I was given two rolls of very long expired FujiChrome 400 slide film - one of which I gave to a friend, one I kept.

He shot his roll at the rated speed, but did not get much in the way of results. One or two frames had feint images, but the vast majority did not work at all.

The roll expired in 1986, and since it was obtained by the shop who gave it to me, it was refrigerated, however I know nothing of how it was stored before then.

I'm going to give it a try, but I'm not certain the best approach to metering it.

If it was a negative film, I'd just meter it as a much slower film, probably iso 50 or 100, but I've been told that slide film requires much more accurate metering than negative film.

Given how old this film is, is there any way to work out what a more appropriate way to meter it would be?

I'm not particularly worried about getting it wrong, but as it's slightly more expensive to process than negative film, I'd rather increase my chances of getting something back.

  • 1
    Expose 3 frames at a known target at ISO 200, 100, and 50. Snip off the frames in a darkroom and develop. Reload camera in the dark. Expose the rest based on what you learn from the test.
    – OnBreak.
    Aug 21 '18 at 5:48
  • @Hueco That would be the best way really, though unfortunately I don't have access to a dark room. Is it likely that if I just shoot at 50, it would cause problems? I've no idea what happens if you over expose slide film.
    – Alex
    Aug 21 '18 at 10:44
  • Slide film has less latitude for exposure errors than neg. I found this on Provia: casualphotophile.com/2017/08/28/… stating that at +1, highlights suffer, and by +2, they're blown. I see no reason why an older emulsion would be any more forgiving. So, it has most definitely slowed down in speed over the years, but you don't have the wiggle room to guess, unless you want to heavily bracket and accept that every third shot might be good.
    – OnBreak.
    Aug 22 '18 at 18:55
  • 1
    You don't need a darkroom, just a dark room. A closet with no windows, at night, with the house lights off is usually good enough. Get a change bag if needed. Keep the snipped film in the change bag and take to a lab and tell them it's a snip test and they'll take it from there.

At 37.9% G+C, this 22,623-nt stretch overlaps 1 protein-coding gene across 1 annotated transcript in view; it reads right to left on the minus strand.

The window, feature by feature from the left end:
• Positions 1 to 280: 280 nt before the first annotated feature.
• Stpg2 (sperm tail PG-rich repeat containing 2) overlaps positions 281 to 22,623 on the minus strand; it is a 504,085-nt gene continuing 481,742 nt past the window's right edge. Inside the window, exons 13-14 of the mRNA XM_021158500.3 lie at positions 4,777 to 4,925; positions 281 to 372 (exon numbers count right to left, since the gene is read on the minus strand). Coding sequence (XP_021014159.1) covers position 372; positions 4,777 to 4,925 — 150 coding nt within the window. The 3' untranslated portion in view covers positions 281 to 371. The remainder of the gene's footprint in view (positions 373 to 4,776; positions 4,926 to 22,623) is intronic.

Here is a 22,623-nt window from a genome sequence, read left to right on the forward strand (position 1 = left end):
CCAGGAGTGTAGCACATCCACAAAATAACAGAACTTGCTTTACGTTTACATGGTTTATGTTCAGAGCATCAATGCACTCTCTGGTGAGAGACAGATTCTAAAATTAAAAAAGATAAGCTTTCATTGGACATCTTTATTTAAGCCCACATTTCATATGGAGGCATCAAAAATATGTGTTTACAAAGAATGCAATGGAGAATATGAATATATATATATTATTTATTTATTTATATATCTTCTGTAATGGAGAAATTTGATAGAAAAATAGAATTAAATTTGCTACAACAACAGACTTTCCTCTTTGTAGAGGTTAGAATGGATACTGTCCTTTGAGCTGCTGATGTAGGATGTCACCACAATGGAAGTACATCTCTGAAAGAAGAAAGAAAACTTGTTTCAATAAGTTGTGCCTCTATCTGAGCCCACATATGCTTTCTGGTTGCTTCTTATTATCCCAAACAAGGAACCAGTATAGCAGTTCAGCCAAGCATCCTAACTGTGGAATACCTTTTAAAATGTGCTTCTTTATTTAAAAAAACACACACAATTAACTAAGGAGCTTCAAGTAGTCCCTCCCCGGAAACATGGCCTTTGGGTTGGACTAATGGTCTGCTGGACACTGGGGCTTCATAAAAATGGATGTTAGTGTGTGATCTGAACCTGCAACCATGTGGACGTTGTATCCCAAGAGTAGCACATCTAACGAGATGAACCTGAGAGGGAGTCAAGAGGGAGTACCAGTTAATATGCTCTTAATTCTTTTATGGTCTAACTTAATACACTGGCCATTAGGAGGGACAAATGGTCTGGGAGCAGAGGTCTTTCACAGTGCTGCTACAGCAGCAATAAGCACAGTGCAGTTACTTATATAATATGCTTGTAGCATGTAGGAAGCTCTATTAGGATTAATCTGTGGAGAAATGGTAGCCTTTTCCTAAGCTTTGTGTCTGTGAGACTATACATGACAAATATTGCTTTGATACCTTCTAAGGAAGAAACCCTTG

– OnBreak.
    Aug 22 '18 at 18:57

Hueco's recommendation to shoot and develop multiple test shots is the best approach. However, if you don't have access to a dark room, you probably also don't have the necessary chemicals for development.

The rule of thumb is to drop one stop for every decade of cold storage, so it likely needs to be shot somewhat slower than ISO 50. However, since you don't know the storage conditions before being obtained by its previous owner, it may have to be shot even slower.

Since your friend already shot a roll and a few frames had faint images, you have a reference on which to base a guess. Estimate how many stops under exposed your friends images appear. You can fiddle with exposure compensation on a digital camera to help make a more accurate estimation. From there you can figure out an ISO value that may work.

Hueco also states, "Slide film has less latitude for exposure errors than neg."

One reason for this is it is intended to be viewed directly or projected. Under or over exposure affects direct viewing. Exposure differences among a set of slides complicates projection.

Another issue is slide film loses density with increased exposure. Once the highlights are blown, there's no there there. If your intention is not to view them directly, but to scan them, you should be able to underexpose to preserve the highlights. You can then bring the shadows up during or after scanning. (Why does that sound familiar... ?)

You might like to also consider cross processing.


Labs can do a clip test for you. Give them the whole roll, and they will do what others have previously described - cut off a few frames and develop them. You can then look at the results and see if the remainder of the roll needs to be pushed or pulled (which is a technique used in developing film that helps compensate for under/over exposure.)

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